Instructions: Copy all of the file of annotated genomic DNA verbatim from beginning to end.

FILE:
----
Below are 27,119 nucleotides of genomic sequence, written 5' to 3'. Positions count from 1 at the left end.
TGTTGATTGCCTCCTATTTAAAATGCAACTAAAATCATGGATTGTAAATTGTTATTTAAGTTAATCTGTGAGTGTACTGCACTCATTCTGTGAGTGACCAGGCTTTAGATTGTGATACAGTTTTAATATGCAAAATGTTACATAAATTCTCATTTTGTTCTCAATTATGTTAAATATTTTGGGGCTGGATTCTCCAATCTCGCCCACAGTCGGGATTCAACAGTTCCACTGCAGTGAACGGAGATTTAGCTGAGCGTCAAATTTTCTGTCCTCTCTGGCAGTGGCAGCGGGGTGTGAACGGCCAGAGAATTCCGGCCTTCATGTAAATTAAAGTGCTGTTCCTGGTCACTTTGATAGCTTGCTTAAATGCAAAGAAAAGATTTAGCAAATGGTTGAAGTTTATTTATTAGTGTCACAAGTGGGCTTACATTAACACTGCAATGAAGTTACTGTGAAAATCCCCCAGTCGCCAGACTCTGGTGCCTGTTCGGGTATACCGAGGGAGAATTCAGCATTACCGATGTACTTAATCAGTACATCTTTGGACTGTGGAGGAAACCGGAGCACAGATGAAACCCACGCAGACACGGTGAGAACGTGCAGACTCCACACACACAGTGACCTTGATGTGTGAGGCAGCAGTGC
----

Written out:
Below are 27,119 nucleotides of genomic sequence, written 5' to 3'. Positions count from 1 at the left end.
TGTTGATTGCCTCCTATTTAAAATGCAACTAAAATCATGGATTGTAAATTGTTATTTAAGTTAATCTGTGAGTGTACTGCACTCATTCTGTGAGTGACCAGGCTTTAGATTGTGATACAGTTTTAATATGCAAAATGTTACATAAATTCTCATTTTGTTCTCAATTATGTTAAATATTTTGGGGCTGGATTCTCCAATCTCGCCCACAGTCGGGATTCAACAGTTCCACTGCAGTGAACGGAGATTTAGCTGAGCGTCAAATTTTCTGTCCTCTCTGGCAGTGGCAGCGGGGTGTGAACGGCCAGAGAATTCCGGCCTTCATGTAAATTAAAGTGCTGTTCCTGGTCACTTTGATAGCTTGCTTAAATGCAAAGAAAAGATTTAGCAAATGGTTGAAGTTTATTTATTAGTGTCACAAGTGGGCTTACATTAACACTGCAATGAAGTTACTGTGAAAATCCCCCAGTCGCCAGACTCTGGTGCCTGTTCGGGTATACCGAGGGAGAATTCAGCATTACCGATGTACTTAATCAGTACATCTTTGGACTGTGGAGGAAACCGGAGCACAGATGAAACCCACGCAGACACGGTGAGAACGTGCAGACTCCACACACACAGTGACCTTGATGTGTGAGGCAGCAGTGC